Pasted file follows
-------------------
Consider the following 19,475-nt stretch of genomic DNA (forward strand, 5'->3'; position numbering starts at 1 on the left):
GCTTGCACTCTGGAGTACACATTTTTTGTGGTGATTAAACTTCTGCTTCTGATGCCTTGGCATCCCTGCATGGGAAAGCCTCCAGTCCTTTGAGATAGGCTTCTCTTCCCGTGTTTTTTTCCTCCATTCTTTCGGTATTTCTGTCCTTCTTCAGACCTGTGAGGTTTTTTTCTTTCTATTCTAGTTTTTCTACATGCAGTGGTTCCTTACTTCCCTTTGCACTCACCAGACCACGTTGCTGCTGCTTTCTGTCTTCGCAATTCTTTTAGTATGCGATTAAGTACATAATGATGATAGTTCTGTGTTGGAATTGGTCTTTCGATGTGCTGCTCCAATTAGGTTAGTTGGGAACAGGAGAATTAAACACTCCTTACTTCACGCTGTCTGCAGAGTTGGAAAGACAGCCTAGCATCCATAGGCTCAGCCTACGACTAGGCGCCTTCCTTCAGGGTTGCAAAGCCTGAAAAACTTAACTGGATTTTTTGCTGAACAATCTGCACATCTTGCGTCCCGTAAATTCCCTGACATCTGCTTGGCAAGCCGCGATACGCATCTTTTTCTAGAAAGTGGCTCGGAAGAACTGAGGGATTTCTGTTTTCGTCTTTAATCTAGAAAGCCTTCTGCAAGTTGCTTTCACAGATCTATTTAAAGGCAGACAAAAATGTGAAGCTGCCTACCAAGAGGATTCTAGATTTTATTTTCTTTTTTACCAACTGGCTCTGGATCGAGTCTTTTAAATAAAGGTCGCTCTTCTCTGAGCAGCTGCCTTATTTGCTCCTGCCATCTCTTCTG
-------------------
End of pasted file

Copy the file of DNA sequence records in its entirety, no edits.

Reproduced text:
Consider the following 19,475-nt stretch of genomic DNA (forward strand, 5'->3'; position numbering starts at 1 on the left):
GCTTGCACTCTGGAGTACACATTTTTTGTGGTGATTAAACTTCTGCTTCTGATGCCTTGGCATCCCTGCATGGGAAAGCCTCCAGTCCTTTGAGATAGGCTTCTCTTCCCGTGTTTTTTTCCTCCATTCTTTCGGTATTTCTGTCCTTCTTCAGACCTGTGAGGTTTTTTTCTTTCTATTCTAGTTTTTCTACATGCAGTGGTTCCTTACTTCCCTTTGCACTCACCAGACCACGTTGCTGCTGCTTTCTGTCTTCGCAATTCTTTTAGTATGCGATTAAGTACATAATGATGATAGTTCTGTGTTGGAATTGGTCTTTCGATGTGCTGCTCCAATTAGGTTAGTTGGGAACAGGAGAATTAAACACTCCTTACTTCACGCTGTCTGCAGAGTTGGAAAGACAGCCTAGCATCCATAGGCTCAGCCTACGACTAGGCGCCTTCCTTCAGGGTTGCAAAGCCTGAAAAACTTAACTGGATTTTTTGCTGAACAATCTGCACATCTTGCGTCCCGTAAATTCCCTGACATCTGCTTGGCAAGCCGCGATACGCATCTTTTTCTAGAAAGTGGCTCGGAAGAACTGAGGGATTTCTGTTTTCGTCTTTAATCTAGAAAGCCTTCTGCAAGTTGCTTTCACAGATCTATTTAAAGGCAGACAAAAATGTGAAGCTGCCTACCAAGAGGATTCTAGATTTTATTTTCTTTTTTACCAACTGGCTCTGGATCGAGTCTTTTAAATAAAGGTCGCTCTTCTCTGAGCAGCTGCCTTATTTGCTCCTGCCATCTCTTCTG